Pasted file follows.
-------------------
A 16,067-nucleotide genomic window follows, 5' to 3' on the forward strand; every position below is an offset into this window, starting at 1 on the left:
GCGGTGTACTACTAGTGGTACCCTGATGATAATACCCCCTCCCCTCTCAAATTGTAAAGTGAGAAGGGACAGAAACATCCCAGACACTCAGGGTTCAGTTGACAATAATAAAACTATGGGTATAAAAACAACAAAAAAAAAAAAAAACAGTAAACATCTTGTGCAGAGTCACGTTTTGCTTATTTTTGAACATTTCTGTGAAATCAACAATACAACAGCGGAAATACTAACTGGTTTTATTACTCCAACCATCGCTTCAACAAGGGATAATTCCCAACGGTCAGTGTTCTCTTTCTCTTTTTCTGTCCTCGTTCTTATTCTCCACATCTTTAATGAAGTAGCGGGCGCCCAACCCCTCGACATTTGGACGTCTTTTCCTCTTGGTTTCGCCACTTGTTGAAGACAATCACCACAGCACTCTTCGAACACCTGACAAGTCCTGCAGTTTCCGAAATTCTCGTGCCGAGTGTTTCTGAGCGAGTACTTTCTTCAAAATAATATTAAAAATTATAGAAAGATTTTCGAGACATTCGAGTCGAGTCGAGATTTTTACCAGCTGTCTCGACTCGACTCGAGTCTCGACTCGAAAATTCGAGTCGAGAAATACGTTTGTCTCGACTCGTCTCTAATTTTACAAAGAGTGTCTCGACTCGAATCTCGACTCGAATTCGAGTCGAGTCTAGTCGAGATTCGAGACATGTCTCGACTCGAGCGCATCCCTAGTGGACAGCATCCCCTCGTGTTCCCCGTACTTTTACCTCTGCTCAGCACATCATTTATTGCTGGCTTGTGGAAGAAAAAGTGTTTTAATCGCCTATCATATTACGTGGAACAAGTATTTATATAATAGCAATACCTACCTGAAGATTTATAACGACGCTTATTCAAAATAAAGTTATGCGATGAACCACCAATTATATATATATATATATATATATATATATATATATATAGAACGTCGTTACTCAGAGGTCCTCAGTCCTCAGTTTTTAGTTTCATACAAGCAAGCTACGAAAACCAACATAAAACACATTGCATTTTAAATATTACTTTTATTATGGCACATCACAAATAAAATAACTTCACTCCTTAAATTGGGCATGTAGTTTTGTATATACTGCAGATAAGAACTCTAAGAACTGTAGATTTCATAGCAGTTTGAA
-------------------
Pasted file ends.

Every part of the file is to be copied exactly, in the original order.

A 16,067-nucleotide genomic window follows, 5' to 3' on the forward strand; every position below is an offset into this window, starting at 1 on the left:
GCGGTGTACTACTAGTGGTACCCTGATGATAATACCCCCTCCCCTCTCAAATTGTAAAGTGAGAAGGGACAGAAACATCCCAGACACTCAGGGTTCAGTTGACAATAATAAAACTATGGGTATAAAAACAACAAAAAAAAAAAAAAACAGTAAACATCTTGTGCAGAGTCACGTTTTGCTTATTTTTGAACATTTCTGTGAAATCAACAATACAACAGCGGAAATACTAACTGGTTTTATTACTCCAACCATCGCTTCAACAAGGGATAATTCCCAACGGTCAGTGTTCTCTTTCTCTTTTTCTGTCCTCGTTCTTATTCTCCACATCTTTAATGAAGTAGCGGGCGCCCAACCCCTCGACATTTGGACGTCTTTTCCTCTTGGTTTCGCCACTTGTTGAAGACAATCACCACAGCACTCTTCGAACACCTGACAAGTCCTGCAGTTTCCGAAATTCTCGTGCCGAGTGTTTCTGAGCGAGTACTTTCTTCAAAATAATATTAAAAATTATAGAAAGATTTTCGAGACATTCGAGTCGAGTCGAGATTTTTACCAGCTGTCTCGACTCGACTCGAGTCTCGACTCGAAAATTCGAGTCGAGAAATACGTTTGTCTCGACTCGTCTCTAATTTTACAAAGAGTGTCTCGACTCGAATCTCGACTCGAATTCGAGTCGAGTCTAGTCGAGATTCGAGACATGTCTCGACTCGAGCGCATCCCTAGTGGACAGCATCCCCTCGTGTTCCCCGTACTTTTACCTCTGCTCAGCACATCATTTATTGCTGGCTTGTGGAAGAAAAAGTGTTTTAATCGCCTATCATATTACGTGGAACAAGTATTTATATAATAGCAATACCTACCTGAAGATTTATAACGACGCTTATTCAAAATAAAGTTATGCGATGAACCACCAATTATATATATATATATATATATATATATATATATATATAGAACGTCGTTACTCAGAGGTCCTCAGTCCTCAGTTTTTAGTTTCATACAAGCAAGCTACGAAAACCAACATAAAACACATTGCATTTTAAATATTACTTTTATTATGGCACATCACAAATAAAATAACTTCACTCCTTAAATTGGGCATGTAGTTTTGTATATACTGCAGATAAGAACTCTAAGAACTGTAGATTTCATAGCAGTTTGAA